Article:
Environmental notes from the wire
Conservation group wins
An energy company is giving a conservation group petroleum leases on nearly 1,700 acres of federal land on the Rocky Mountain Front, where the mountains meet the plains south of Glacier National Park. The donation from Questar E&P to Trout Unlimited was announced Wednesday, one day after Sen. Conrad Burns, R-Mont., moved to permanently prohibit new federal oil and gas leasing on the Front. The company gave Trout Unlimited all of its Front leases, said Chris Wood, vice president of conservation for the nonprofit fisheries organization. They are within the Lewis and Clark National Forest. New oil and gas leasing on the Front ended with a Forest Service order in the late 1990s, but petroleum development using older leases remained possible. Last summer, the Interior Department suspended development of existing leases.
Loggers win, too
In Grants Pass, Ore., a timber sale in a national forest roadless area has been awarded to a logging contractor, despite efforts by conservation groups and the governor to stop it. The Mike’s Gulch timber sale was awarded Tuesday to Silver Creek Logging Co. of Merlin, Ore., after a federal judge in Medford decided it could go forward while he hears a lawsuit arguing the U.S. Forest Service should consider new scientific information, Rogue River-Siskiyou National Forest spokeswoman Patty Burel said. Meanwhile, a federal judge in San Francisco has yet to rule on a motion from Gov. Ted Kulongoski and conservation groups to stop logging in Mike’s Gulch until two other lawsuits challenging the Bush administration’s new roadless rule can be heard. The Bush administration has maintained that Mike’s Gulch is part of the salvage and restoration effort following the 2002 Biscuit fire, and that because the logs will be flown out by helicopter, no new roads will have to be built. The sale is the first in a roadless area since the Clinton administration generated rules in 2001 putting 58.5 million acres of roadless areas around the country off-limits to most logging.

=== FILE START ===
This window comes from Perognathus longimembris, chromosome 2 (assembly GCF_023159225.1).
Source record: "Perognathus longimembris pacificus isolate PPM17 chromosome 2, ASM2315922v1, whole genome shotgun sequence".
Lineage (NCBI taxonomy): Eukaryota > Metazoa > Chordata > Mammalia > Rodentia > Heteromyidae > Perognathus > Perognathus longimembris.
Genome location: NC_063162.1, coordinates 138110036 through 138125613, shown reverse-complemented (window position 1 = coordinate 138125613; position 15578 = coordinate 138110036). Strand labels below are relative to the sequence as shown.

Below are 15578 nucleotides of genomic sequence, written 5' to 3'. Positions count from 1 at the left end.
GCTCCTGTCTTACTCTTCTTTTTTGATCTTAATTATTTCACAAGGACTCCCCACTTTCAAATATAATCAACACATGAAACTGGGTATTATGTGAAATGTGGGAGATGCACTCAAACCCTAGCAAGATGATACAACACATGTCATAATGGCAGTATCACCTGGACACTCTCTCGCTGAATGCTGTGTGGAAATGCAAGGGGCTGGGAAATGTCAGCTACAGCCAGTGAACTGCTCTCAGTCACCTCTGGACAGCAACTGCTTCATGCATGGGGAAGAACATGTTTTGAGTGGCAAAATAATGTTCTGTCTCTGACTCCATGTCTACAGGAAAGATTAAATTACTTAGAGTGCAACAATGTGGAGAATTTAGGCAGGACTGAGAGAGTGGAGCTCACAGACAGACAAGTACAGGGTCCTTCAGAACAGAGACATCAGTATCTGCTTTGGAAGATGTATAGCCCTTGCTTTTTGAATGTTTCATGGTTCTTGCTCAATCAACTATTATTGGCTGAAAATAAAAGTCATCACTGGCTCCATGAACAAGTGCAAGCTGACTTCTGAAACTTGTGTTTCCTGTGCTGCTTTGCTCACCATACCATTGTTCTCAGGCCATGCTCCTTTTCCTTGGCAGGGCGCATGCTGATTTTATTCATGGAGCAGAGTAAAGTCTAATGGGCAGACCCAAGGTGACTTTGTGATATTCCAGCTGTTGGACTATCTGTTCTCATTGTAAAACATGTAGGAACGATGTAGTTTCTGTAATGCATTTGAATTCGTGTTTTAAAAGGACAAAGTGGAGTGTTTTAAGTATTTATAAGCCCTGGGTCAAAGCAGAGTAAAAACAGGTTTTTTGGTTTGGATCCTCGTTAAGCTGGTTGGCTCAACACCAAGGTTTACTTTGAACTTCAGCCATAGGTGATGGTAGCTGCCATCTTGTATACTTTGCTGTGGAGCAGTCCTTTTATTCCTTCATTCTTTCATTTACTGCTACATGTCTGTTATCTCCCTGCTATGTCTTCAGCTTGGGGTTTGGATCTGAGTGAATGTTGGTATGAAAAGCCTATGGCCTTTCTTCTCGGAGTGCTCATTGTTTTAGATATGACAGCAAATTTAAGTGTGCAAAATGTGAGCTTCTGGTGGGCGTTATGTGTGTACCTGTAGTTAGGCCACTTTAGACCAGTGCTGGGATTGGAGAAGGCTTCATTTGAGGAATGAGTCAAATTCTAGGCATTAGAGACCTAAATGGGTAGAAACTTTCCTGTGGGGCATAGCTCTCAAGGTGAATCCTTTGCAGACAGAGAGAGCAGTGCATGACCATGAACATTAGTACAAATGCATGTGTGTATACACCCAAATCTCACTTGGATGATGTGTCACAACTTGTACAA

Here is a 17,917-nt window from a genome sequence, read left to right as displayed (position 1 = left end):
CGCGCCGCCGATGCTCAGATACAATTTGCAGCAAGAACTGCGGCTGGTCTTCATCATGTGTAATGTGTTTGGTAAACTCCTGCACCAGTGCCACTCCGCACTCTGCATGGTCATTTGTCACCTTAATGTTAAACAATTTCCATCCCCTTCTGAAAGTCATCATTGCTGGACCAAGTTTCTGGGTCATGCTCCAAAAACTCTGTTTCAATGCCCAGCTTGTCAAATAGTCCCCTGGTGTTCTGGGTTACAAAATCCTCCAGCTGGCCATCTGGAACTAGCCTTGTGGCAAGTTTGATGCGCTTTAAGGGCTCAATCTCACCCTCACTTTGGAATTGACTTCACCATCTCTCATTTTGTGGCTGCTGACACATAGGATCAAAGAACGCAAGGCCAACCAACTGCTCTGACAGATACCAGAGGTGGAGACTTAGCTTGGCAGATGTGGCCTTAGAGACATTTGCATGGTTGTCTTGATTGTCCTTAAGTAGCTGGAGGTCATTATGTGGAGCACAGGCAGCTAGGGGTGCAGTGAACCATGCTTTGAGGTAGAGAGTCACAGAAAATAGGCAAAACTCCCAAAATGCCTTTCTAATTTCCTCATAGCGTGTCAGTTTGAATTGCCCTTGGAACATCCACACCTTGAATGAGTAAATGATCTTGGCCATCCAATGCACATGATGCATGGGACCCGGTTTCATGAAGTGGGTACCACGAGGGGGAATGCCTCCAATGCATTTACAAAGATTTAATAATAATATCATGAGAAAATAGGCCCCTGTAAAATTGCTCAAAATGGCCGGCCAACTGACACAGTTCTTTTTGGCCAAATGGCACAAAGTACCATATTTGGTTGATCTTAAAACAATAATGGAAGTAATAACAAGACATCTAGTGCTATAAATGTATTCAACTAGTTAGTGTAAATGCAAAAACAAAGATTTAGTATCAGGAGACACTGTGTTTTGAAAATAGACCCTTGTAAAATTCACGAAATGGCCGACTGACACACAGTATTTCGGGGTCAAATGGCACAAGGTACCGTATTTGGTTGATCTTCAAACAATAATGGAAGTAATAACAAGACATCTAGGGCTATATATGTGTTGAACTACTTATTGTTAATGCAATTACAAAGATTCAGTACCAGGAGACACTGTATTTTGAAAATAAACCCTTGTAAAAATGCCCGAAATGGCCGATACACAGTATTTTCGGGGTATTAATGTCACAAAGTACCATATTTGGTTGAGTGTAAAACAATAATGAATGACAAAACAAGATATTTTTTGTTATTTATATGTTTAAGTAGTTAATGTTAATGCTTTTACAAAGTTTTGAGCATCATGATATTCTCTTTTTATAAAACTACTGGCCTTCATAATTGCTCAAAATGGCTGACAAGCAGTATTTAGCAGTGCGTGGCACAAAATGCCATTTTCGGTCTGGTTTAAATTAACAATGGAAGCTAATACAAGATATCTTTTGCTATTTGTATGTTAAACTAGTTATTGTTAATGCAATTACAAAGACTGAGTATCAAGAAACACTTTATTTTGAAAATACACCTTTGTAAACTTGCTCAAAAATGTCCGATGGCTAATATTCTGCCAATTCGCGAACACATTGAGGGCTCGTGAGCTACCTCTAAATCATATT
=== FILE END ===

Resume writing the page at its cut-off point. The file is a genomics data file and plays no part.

The number of gray whales born along the Pacific Coast has rebounded from record low levels, suggesting that pregnant females are thriving despite a warming Arctic feeding environment, biologists said. The number of calves that passed Point Piedras Blancas near San Luis Obispo jumped from 945 last year to 1,018 calves in 2006, National Oceanic and Atmospheric Administration researchers said. Fewer than 300 of the 3-month-olds were spotted in 2000 and 2001. The whales appear to have taken advantage of melted polar sea ice, discovering new routes to food farther north near Barrow, Alaska, and finding enough crustaceans in the mud to nourish pregnant females, scientists said.
Geyser fans winning
In Mammoth Lakes, Calif., a popular section of a warm-water creek that bubbles with hot springs was closed to bathers after geysers began spouting from the riverbed. A 200-yard area around the Hot Creek Geologic Site was fenced off June 6 after Inyo National Forest rangers noticed geysers and steam. Geologists said the eruptions were probably due to heavy runoff from snow colliding with heat rising from magma miles below the valley floor. There were no signs of increased seismic activity in the region, which lies within the crater of a long-dormant volcano, according to a U.S. Geological Survey report released Tuesday.